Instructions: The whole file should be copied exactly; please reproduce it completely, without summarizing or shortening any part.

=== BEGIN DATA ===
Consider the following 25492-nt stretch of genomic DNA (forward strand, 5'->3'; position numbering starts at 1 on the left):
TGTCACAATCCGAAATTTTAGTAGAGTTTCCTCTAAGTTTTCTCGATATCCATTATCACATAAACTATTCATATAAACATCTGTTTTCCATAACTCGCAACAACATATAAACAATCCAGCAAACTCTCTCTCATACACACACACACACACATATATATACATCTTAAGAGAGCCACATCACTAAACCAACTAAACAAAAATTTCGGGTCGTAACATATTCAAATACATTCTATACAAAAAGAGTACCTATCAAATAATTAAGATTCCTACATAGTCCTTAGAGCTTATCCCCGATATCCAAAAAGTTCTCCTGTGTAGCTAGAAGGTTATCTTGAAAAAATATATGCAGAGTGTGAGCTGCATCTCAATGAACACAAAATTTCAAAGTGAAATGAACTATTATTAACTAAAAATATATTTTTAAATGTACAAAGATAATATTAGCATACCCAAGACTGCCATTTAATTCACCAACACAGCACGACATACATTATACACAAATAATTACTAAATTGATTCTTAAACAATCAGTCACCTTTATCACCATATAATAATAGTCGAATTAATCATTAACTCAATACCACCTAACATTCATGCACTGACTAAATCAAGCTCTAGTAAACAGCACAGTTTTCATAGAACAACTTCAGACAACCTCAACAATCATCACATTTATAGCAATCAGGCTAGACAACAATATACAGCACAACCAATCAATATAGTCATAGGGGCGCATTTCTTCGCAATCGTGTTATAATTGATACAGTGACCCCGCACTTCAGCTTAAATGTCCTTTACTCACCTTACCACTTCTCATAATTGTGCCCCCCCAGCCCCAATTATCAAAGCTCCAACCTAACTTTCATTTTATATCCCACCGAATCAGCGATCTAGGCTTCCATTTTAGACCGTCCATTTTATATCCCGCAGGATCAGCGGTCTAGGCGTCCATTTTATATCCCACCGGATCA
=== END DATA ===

Consider the following 25492-nt stretch of genomic DNA (forward strand, 5'->3'; position numbering starts at 1 on the left):
TGTCACAATCCGAAATTTTAGTAGAGTTTCCTCTAAGTTTTCTCGATATCCATTATCACATAAACTATTCATATAAACATCTGTTTTCCATAACTCGCAACAACATATAAACAATCCAGCAAACTCTCTCTCATACACACACACACACACATATATATACATCTTAAGAGAGCCACATCACTAAACCAACTAAACAAAAATTTCGGGTCGTAACATATTCAAATACATTCTATACAAAAAGAGTACCTATCAAATAATTAAGATTCCTACATAGTCCTTAGAGCTTATCCCCGATATCCAAAAAGTTCTCCTGTGTAGCTAGAAGGTTATCTTGAAAAAATATATGCAGAGTGTGAGCTGCATCTCAATGAACACAAAATTTCAAAGTGAAATGAACTATTATTAACTAAAAATATATTTTTAAATGTACAAAGATAATATTAGCATACCCAAGACTGCCATTTAATTCACCAACACAGCACGACATACATTATACACAAATAATTACTAAATTGATTCTTAAACAATCAGTCACCTTTATCACCATATAATAATAGTCGAATTAATCATTAACTCAATACCACCTAACATTCATGCACTGACTAAATCAAGCTCTAGTAAACAGCACAGTTTTCATAGAACAACTTCAGACAACCTCAACAATCATCACATTTATAGCAATCAGGCTAGACAACAATATACAGCACAACCAATCAATATAGTCATAGGGGCGCATTTCTTCGCAATCGTGTTATAATTGATACAGTGACCCCGCACTTCAGCTTAAATGTCCTTTACTCACCTTACCACTTCTCATAATTGTGCCCCCCCAGCCCCAATTATCAAAGCTCCAACCTAACTTTCATTTTATATCCCACCGAATCAGCGATCTAGGCTTCCATTTTAGACCGTCCATTTTATATCCCGCAGGATCAGCGGTCTAGGCGTCCATTTTATATCCCACCGGATCA